Florida Keys in Less Than 48 Hours Review – Stay Longer!


Even with an injury that prevented biking, snorkeling, kayaking and other outdoor adventures that are the main draw for Keys vacationers, less than two days proved woefully too short to absorb the Keys and give them their fair due.


If you are allergic to touristy areas you need to re-think that with the Keys.  Tourists abound—especially in Key West—but it doesn’t really get in the way of enjoying all that the Keys has to offer. 



Be forewarned that locals will tell you that the drive from Miami is about 2.5 hours but with the slow drivers on the road you just may need double that to get all the way down to Key West.  Not that the drive down the often thin stretch of highways straddling small islands (i.e. keys) is not enjoyable in and of itself. 



An interesting pit stop of sorts along the way is Robbie’s Marina in Islamorada, Florida where for $3 you get to feed the hungry swarming tarpons on the dock IF the large beaked pelicans don’t steal the fish from your lingering hand, which was our very fun experience. 



From there it’s about an hour’s drive to Bahia Honda State Park, once awarded as the country’s best beach, and proving to be far more rustic and authentic feeling than the typical public beach with which most of us, especially city dwellers, are more familiar.



Either on your way down or from Key West make sure to stop at The Turtle Hospital in Marathon,Florida.  The tour takes about an hour and a half . 



Seeing the collection of plastic and garbage that the hospital staff emptied from one of their rescue’s stomach will warm even the coldest hearts to the hospital’s mission of saving endangered sea turtles from the waste, fish lines and other life-threatening problems our species has given them. 



Arriving in Key West, you’ll find no shortage of hotels to choose from.  The big chain hotels have resorts in the Keys, and you can also find more authentic old Key West Inns such as The Chelsea House where we stayed.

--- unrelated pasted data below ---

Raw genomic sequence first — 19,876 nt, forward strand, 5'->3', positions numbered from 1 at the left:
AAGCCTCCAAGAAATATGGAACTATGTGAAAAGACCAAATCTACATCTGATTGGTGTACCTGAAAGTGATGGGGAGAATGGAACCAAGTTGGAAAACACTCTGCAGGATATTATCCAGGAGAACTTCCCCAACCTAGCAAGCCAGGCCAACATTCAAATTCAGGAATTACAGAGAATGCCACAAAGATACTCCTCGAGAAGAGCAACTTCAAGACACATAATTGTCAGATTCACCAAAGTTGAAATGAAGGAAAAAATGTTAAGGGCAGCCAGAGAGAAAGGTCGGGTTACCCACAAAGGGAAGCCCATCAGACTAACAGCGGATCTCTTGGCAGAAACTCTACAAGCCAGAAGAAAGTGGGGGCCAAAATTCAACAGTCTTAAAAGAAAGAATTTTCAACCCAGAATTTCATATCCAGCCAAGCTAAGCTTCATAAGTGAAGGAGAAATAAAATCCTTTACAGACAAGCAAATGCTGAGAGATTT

Having heard from so many that the Keys’ main draw is its laid back charm, it was a pleasant surprise to find the area’s rich history is in itself a compelling reason to visit. 



You’ll learn much of that history on one of the trolley tours, which is a highly recommended way to first get your bearings upon arrival in Key West.  



You’ll learn for instance that the first Western settlers were quasi-pirates in the so-called “salvaging” business.  When goods-laden boats crashed into the coral reefs the “salvagers” would rescue the inventory and then charge the owners a pretty penny for its return or simply sell these goods themselves.  That some ships were lured to reef crashes with falsely welcoming fires may be apocryphal, but probably is true. 




Through the years that industry was replaced with cigar –making and other activities.  It was during the Great Depression when the area had an astounding 80% unemployment rate that FDR’s team sent to explore ways to revive the area determined that tourism was the best way forward. 



The first hotel was a result of this, which is fun to ponder as you walk down the Duval Street commercial strip where hawkers try to lure you in for everything from key lime pie to skin creams.